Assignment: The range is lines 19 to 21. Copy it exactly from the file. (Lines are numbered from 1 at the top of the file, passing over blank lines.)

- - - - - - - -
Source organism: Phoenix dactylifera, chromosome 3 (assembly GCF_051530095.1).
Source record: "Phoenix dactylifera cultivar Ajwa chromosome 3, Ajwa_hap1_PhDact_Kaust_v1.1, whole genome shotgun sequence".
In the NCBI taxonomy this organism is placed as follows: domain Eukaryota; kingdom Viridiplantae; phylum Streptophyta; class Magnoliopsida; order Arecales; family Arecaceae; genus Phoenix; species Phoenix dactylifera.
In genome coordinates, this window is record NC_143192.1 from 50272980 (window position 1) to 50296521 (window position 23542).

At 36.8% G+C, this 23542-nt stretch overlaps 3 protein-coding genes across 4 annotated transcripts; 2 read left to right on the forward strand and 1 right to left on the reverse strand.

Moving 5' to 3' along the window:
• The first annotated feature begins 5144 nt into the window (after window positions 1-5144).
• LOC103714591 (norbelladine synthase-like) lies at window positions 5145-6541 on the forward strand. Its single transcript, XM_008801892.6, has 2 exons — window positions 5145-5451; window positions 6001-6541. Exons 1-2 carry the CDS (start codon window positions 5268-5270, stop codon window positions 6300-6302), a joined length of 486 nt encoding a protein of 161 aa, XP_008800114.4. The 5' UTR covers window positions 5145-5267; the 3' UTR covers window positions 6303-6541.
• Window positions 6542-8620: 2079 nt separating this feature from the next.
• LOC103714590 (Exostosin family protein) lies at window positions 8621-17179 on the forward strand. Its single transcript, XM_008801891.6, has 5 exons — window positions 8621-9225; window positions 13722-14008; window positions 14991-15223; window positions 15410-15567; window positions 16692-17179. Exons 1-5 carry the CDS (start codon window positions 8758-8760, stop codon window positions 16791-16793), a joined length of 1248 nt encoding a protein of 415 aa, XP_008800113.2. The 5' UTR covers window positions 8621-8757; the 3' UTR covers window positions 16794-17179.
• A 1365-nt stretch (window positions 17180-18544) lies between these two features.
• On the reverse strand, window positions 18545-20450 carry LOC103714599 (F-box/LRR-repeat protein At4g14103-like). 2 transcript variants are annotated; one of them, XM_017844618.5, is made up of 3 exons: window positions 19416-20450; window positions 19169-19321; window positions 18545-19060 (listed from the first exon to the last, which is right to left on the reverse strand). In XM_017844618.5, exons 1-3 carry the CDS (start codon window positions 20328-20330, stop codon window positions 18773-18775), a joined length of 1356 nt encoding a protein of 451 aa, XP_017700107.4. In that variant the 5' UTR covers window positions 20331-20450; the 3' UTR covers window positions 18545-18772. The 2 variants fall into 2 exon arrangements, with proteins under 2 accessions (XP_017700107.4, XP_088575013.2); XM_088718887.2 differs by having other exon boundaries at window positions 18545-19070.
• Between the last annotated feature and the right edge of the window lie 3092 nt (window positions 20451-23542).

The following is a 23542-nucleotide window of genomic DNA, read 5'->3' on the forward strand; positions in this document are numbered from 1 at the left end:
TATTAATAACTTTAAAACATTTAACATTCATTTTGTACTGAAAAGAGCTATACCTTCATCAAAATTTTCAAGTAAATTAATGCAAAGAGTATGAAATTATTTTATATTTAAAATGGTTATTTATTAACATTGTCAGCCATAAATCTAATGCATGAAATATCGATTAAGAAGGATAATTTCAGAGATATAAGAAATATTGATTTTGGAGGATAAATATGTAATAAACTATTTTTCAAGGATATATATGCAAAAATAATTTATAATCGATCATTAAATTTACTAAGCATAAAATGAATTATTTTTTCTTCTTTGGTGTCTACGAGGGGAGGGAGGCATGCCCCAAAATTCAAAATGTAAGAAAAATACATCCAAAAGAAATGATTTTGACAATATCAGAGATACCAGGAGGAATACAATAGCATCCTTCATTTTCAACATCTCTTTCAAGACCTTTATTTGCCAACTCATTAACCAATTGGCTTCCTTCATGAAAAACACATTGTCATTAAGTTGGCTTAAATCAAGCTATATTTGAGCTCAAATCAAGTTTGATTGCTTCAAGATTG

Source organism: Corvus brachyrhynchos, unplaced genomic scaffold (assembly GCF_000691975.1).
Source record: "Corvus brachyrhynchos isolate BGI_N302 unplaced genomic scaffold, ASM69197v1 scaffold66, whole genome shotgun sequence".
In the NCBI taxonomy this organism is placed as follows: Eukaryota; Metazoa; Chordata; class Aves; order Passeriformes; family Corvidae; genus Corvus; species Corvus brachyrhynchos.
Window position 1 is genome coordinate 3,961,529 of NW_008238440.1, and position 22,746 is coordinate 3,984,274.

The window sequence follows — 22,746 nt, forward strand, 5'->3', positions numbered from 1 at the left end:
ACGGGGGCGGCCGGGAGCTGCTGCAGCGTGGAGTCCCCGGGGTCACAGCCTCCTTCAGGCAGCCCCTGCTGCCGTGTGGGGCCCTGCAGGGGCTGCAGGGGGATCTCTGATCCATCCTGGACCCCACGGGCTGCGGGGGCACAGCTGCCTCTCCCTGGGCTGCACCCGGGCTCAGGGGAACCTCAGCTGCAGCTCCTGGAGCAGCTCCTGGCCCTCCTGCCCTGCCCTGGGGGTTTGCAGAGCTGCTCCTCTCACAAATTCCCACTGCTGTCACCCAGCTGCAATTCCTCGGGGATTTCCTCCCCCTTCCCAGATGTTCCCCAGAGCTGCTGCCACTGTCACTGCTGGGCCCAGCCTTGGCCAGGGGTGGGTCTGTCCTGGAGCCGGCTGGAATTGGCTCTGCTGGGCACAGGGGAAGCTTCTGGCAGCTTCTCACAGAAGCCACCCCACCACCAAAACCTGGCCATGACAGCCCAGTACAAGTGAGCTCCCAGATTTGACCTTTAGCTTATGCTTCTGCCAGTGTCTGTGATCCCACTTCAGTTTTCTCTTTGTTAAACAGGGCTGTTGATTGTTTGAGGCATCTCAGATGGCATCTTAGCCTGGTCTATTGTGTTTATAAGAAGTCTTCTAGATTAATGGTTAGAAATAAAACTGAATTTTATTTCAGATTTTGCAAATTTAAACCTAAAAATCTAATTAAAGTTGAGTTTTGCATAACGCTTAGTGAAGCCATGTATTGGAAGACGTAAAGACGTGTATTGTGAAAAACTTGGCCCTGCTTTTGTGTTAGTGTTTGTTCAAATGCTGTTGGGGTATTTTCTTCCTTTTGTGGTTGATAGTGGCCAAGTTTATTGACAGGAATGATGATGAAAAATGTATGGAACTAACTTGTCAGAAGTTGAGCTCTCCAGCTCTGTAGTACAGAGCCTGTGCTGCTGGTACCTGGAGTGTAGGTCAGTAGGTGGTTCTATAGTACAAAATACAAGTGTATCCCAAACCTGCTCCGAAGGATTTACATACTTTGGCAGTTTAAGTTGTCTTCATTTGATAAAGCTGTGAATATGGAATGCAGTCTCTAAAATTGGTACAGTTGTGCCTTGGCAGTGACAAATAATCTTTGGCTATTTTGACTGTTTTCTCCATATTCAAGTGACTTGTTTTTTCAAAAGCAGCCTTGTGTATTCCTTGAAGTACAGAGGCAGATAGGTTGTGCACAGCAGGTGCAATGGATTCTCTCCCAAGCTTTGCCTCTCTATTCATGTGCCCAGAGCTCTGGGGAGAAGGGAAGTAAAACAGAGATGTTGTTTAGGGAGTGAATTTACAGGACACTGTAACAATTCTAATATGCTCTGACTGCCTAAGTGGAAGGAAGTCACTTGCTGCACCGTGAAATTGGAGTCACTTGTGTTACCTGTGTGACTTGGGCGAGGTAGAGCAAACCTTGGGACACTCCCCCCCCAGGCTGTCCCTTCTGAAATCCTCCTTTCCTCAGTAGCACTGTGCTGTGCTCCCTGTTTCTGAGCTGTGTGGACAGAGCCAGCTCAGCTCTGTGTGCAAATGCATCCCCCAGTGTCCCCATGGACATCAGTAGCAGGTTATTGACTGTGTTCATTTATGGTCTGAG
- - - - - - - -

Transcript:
Window position 1 is genome coordinate 3,961,529 of NW_008238440.1, and position 22,746 is coordinate 3,984,274.

The window sequence follows — 22,746 nt, forward strand, 5'->3', positions numbered from 1 at the left end:
ACGGGGGCGGCCGGGAGCTGCTGCAGCGTGGAGTCCCCGGGGTCACAGCCTCCTTCAGGCAGCCCCTGCTGCCGTGTGGGGCCCTGCAGGGGCTGCAGGGGGATCTCTGATCCATCCTGGACCCCACGGGCTGCGGGGGCACAGCTGCCTCTCCCTGGGCTGCACCCGGGCTCAGGGGAACCTCAGCTGCAGCTCCTGGAGCAGCTCCTGGCCCTCCTGCCCTGCCCTGGGGGTTTGCAGAGCTGCTCCTCTCACAAATTCCCACTGCTGTCACCCAGCTGCAATTCCTCGGGGATTTCCTCCCCCTTCCCAGATGTTCCCCAGAGCTGCTGCCACTGTCACTGCTGGGCCCAGCCTTGGCCAGGGGTGGGTCTGTCCTGGAGCCGGCTGGAATTGGCTCTGCTGGGCACAGGGGAAGCTTCTGGCAGCTTCTCACAGAAGCCACCCCACCACCAAAACCTGGCCATGACAGCCCAGTACAAGTGAGCTCCCAGATTTGACCTTTAGCTTATGCTTCTGCCAGTGTCTGTGATCCCACTTCAGTTTTCTCTTTGTTAAACAGGGCTGTTGATTGTTTGAGGCATCTCAGATGGCATCTTAGCCTGGTCTATTGTGTTTATAAGAAGTCTTCTAGATTAATGGTTAGAAATAAAACTGAATTTTATTTCAGATTTTGCAAATTTAAACCTAAAAATCTAATTAAAGTTGAGTTTTGCATAACGCTTAGTGAAGCCATGTATTGGAAGACGTAAAGACGTGTATTGTGAAAAACTTGGCCCTGCTTTTGTGTTAGTGTTTGTTCAAATGCTGTTGGGGTATTTTCTTCCTTTTGTGGTTGATAGTGGCCAAGTTTATTGACAGGAATGATGATGAAAAATGTATGGAACTAACTTGTCAGAAGTTGAGCTCTCCAGCTCTGTAGTACAGAGCCTGTGCTGCTGGTACCTGGAGTGTAGGTCAGTAGGTGGTTCTATAGTACAAAATACAAGTGTATCCCAAACCTGCTCCGAAGGATTTACATACTTTGGCAGTTTAAGTTGTCTTCATTTGATAAAGCTGTGAATATGGAATGCAGTCTCTAAAATTGGTACAGTTGTGCCTTGGCAGTGACAAATAATCTTTGGCTATTTTGACTGTTTTCTCCATATTCAAGTGACTTGTTTTTTCAAAAGCAGCCTTGTGTATTCCTTGAAGTACAGAGGCAGATAGGTTGTGCACAGCAGGTGCAATGGATTCTCTCCCAAGCTTTGCCTCTCTATTCATGTGCCCAGAGCTCTGGGGAGAAGGGAAGTAAAACAGAGATGTTGTTTAGGGAGTGAATTTACAGGACACTGTAACAATTCTAATATGCTCTGACTGCCTAAGTGGAAGGAAGTCACTTGCTGCACCGTGAAATTGGAGTCACTTGTGTTACCTGTGTGACTTGGGCGAGGTAGAGCAAACCTTGGGACACTCCCCCCCCAGGCTGTCCCTTCTGAAATCCTCCTTTCCTCAGTAGCACTGTGCTGTGCTCCCTGTTTCTGAGCTGTGTGGACAGAGCCAGCTCAGCTCTGTGTGCAAATGCATCCCCCAGTGTCCCCATGGACATCAGTAGCAGGTTATTGACTGTGTTCATTTATGGTCTGAG